Voluntary Carbon Trading

Because CO2 was not considered a pollutant, the government stayed out of regulating it under a cap and trade program. Instead, a series of voluntary programs took shape led by a host of environmental organizations and consultants. The idea behind the voluntary efforts is to identify carbon reduction methodologies and to capture the resultant reduction from the atmosphere of a specified (or certified) number of metric tons of CO2. Those tonnes are then sold as carbon offsets, where one carbon offset = 1 metric ton of CO2 removed from the atmosphere or sequestered in the Earth. These offsets then may be used to reduce an organization’s (or individual’s) carbon footprint.

Measuring carbon requires an agreement to a specific protocol for that activity where carbon is reduced from the atmosphere. Different carbon reducing activities have different protocols, because carbon is reduced in different ways. For example, when counting the carbon absorbed through the practice of planting trees, one has to measure tree diameters; identify the types of tree species growing in a particular grove (because some trees grow and absorb carbon faster than others); specify a period of forest management above business as usual (eg, reducing the harvesting of trees) and other potential activities, to record measurements that will indicate additional carbon sequestration. The additional carbon measurements are submitted to a third party consultant who verifies for accuracy. Next, the carbon measurements and the consultant’s report are submitted to any one of several registries that list carbon offsets from approved projects.

Popular registries in the United States, include, but are not limited to, the Climate Action Reserve (CAR), the American Carbon Registry (ACR), The Climate Registry (TCR), and the Voluntary Carbon Standard (VCS). Other certification entities, such as Green-e offer a certified carbon offset under their Green-e Climate standard. Internationally, there are other carbon standards which may or may not interact with American registries or standards. Even with this patchwork of carbon registries and standards, there are still a considerable number of projects and, thus carbon offsets to choose from. Carbon offsets that are listed on the registries are available for purchase, and the registry listing can be used by the organization purchasing them as a kind of guarantee on the carbon amount and environmental pedigree of the carbon project.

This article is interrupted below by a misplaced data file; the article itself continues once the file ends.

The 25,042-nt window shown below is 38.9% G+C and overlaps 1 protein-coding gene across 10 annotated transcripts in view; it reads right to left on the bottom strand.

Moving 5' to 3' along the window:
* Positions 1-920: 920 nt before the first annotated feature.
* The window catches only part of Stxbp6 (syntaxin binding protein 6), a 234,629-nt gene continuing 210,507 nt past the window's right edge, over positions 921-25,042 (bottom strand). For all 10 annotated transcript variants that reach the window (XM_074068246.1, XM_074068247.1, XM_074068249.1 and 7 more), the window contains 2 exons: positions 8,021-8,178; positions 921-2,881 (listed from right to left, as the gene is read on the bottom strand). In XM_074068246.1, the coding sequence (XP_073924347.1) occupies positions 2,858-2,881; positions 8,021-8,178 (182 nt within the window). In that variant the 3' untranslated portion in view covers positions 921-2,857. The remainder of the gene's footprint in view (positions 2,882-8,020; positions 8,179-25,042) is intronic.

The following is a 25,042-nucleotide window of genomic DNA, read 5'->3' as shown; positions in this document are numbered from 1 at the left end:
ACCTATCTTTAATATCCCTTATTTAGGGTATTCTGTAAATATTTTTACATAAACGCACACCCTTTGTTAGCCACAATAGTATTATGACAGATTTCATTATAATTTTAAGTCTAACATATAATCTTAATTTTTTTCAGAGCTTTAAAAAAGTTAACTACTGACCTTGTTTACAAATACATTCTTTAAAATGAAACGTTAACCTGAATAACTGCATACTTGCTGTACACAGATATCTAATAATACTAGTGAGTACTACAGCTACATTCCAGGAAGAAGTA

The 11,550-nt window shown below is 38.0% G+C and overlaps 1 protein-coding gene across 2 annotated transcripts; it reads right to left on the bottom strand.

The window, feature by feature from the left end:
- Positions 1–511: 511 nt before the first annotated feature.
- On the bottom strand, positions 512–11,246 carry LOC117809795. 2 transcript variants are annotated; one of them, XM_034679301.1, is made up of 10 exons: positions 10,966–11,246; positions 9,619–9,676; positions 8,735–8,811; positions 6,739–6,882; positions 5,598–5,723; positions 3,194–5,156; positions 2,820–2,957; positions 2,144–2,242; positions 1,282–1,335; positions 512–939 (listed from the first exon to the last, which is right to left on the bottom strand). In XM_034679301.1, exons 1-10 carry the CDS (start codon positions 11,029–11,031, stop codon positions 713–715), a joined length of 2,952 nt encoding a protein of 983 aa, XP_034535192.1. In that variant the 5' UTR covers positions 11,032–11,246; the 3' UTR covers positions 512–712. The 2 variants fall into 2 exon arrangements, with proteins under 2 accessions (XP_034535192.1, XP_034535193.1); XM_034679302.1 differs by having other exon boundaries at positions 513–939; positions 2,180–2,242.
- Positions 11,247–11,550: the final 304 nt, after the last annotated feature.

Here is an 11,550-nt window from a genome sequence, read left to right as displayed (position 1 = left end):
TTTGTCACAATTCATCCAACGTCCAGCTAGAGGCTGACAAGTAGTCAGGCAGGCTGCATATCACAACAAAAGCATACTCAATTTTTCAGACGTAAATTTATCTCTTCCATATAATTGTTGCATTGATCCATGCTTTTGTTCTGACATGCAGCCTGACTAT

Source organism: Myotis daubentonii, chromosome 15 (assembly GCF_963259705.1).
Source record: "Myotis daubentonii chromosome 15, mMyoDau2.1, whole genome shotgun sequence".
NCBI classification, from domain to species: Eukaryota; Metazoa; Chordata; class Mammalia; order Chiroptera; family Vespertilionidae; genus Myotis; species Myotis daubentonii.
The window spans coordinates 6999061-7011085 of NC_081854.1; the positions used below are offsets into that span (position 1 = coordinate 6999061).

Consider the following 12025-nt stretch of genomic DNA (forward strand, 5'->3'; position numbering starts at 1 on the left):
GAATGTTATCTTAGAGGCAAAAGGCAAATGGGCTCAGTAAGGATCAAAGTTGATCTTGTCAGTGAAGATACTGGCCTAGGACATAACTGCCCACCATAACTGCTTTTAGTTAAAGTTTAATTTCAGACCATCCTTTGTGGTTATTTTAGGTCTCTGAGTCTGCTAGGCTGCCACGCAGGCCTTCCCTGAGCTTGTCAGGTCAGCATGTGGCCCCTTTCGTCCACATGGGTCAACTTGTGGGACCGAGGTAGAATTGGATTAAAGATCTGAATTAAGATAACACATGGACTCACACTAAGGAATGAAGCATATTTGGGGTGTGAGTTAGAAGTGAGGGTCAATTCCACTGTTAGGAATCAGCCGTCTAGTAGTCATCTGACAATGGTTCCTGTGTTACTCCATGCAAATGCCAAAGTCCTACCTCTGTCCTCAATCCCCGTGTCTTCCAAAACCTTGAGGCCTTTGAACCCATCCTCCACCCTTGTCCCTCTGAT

Participating in the market place for carbon offsets ensures that one is now acting as part of the solution to reducing carbon in the atmosphere. In theory, any organization can now purchase as many carbon reductions as it wants, but certainly, there are not enough registered carbon offsets to go around if everyone began purchasing carbon offsets. However, the idea of everyone taking responsibility in accordance with their own environmental impacts implies that each of us should reduce our carbon footprint as much as possible first, then purchase carbon offsets. This can be done through energy efficiency, modest change of diet, and perhaps renewable energy and alternative fueled vehicles. Since these carbon reducing activities will likely reduce capital outlays (in terms of operating costs), it means also that a carbon reduction plan will likely produce the side benefit of significant cost savings. And, as a result, the carbon we need to offset the rest is much less and will allow those valuable projects to be used by more.

If everyone is to take responsibility in accordance with their own environmental impact, then it is necessary to do a carbon inventory before actions begin. The old saying is you cannot manage what you don’t measure is appropriate here. The identification of each organizational or individual carbon footprint is essential to achieving a valid carbon reduction plan. This we will talk about in Part 2.